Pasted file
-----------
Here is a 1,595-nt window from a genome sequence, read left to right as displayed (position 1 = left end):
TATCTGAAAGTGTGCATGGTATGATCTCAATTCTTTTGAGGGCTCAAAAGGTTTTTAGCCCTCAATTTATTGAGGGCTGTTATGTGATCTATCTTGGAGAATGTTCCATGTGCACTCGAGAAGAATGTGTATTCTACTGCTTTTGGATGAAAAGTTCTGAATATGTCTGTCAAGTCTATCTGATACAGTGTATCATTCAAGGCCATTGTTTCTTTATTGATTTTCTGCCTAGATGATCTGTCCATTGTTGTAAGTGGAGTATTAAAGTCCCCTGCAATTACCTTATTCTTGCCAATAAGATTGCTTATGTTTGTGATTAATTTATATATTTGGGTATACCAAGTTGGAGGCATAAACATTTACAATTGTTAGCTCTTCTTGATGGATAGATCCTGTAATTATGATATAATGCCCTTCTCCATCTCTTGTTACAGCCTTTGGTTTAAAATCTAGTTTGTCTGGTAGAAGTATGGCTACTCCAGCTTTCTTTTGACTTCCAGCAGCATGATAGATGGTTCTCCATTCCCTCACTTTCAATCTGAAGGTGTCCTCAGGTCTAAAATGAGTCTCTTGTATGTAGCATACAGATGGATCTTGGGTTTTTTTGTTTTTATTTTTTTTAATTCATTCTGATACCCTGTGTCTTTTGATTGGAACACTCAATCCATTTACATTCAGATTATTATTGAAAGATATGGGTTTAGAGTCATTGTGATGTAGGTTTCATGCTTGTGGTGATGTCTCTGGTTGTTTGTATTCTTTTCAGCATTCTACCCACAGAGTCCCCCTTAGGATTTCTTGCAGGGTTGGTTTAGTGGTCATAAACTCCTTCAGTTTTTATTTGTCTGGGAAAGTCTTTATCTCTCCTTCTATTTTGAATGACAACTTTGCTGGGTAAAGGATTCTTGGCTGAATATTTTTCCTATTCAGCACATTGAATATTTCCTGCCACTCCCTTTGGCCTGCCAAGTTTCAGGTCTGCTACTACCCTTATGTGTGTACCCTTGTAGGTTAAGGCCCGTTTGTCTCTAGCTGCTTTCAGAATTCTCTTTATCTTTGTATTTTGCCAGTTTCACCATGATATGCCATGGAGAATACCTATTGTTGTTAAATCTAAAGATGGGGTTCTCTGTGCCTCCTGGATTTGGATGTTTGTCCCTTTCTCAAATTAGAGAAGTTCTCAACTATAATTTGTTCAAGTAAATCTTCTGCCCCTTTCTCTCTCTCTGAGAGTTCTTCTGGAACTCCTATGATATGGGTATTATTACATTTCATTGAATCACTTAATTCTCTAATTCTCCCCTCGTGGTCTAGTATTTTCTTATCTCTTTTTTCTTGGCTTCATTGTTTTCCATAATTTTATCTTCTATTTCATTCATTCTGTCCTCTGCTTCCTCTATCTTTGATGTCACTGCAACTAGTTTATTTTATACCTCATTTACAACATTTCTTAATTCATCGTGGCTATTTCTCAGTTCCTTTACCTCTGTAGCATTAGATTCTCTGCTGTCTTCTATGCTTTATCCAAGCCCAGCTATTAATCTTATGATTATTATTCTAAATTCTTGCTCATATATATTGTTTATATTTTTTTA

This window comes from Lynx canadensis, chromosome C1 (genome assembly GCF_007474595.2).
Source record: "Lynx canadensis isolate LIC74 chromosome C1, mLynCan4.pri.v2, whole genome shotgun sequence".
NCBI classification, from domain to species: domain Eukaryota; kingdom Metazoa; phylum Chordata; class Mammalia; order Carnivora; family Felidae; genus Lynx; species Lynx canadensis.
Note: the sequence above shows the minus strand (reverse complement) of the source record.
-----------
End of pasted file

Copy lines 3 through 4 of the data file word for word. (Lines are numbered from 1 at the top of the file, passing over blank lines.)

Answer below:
This window comes from Lynx canadensis, chromosome C1 (genome assembly GCF_007474595.2).
Source record: "Lynx canadensis isolate LIC74 chromosome C1, mLynCan4.pri.v2, whole genome shotgun sequence".